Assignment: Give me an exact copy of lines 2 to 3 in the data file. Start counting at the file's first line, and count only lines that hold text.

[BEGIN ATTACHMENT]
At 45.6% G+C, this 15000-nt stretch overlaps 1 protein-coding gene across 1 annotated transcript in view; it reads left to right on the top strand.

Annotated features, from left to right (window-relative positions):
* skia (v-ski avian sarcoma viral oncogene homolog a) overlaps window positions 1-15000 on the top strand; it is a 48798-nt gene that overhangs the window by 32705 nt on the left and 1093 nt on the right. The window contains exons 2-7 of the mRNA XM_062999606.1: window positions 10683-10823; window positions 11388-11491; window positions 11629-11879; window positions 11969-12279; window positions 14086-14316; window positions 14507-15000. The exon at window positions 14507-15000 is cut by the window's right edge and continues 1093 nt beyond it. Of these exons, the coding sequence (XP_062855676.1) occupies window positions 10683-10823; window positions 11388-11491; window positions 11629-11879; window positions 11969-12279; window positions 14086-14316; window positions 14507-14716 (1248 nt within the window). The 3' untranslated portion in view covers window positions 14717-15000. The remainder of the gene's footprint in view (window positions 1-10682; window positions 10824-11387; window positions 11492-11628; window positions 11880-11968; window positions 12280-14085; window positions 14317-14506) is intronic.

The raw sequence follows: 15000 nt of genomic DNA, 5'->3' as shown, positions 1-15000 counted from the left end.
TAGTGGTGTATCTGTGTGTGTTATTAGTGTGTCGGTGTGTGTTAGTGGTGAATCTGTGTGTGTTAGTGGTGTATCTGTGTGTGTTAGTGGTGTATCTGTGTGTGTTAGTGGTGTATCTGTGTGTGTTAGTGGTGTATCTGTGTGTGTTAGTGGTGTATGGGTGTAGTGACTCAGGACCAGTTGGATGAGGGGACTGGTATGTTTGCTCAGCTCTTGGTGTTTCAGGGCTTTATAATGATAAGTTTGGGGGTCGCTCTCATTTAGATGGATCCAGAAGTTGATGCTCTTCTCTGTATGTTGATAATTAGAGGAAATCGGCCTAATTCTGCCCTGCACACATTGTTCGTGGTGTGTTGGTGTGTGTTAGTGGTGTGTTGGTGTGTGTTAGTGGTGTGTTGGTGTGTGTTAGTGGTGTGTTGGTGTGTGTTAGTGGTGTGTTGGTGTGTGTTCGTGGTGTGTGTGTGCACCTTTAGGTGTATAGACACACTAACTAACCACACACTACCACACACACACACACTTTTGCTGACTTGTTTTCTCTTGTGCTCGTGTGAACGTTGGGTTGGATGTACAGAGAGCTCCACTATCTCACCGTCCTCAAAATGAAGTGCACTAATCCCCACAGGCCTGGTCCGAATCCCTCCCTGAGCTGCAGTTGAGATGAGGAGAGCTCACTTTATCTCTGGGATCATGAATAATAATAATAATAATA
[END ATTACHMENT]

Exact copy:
Annotated features, from left to right (window-relative positions):
* skia (v-ski avian sarcoma viral oncogene homolog a) overlaps window positions 1-15000 on the top strand; it is a 48798-nt gene that overhangs the window by 32705 nt on the left and 1093 nt on the right. The window contains exons 2-7 of the mRNA XM_062999606.1: window positions 10683-10823; window positions 11388-11491; window positions 11629-11879; window positions 11969-12279; window positions 14086-14316; window positions 14507-15000. The exon at window positions 14507-15000 is cut by the window's right edge and continues 1093 nt beyond it. Of these exons, the coding sequence (XP_062855676.1) occupies window positions 10683-10823; window positions 11388-11491; window positions 11629-11879; window positions 11969-12279; window positions 14086-14316; window positions 14507-14716 (1248 nt within the window). The 3' untranslated portion in view covers window positions 14717-15000. The remainder of the gene's footprint in view (window positions 1-10682; window positions 10824-11387; window positions 11492-11628; window positions 11880-11968; window positions 12280-14085; window positions 14317-14506) is intronic.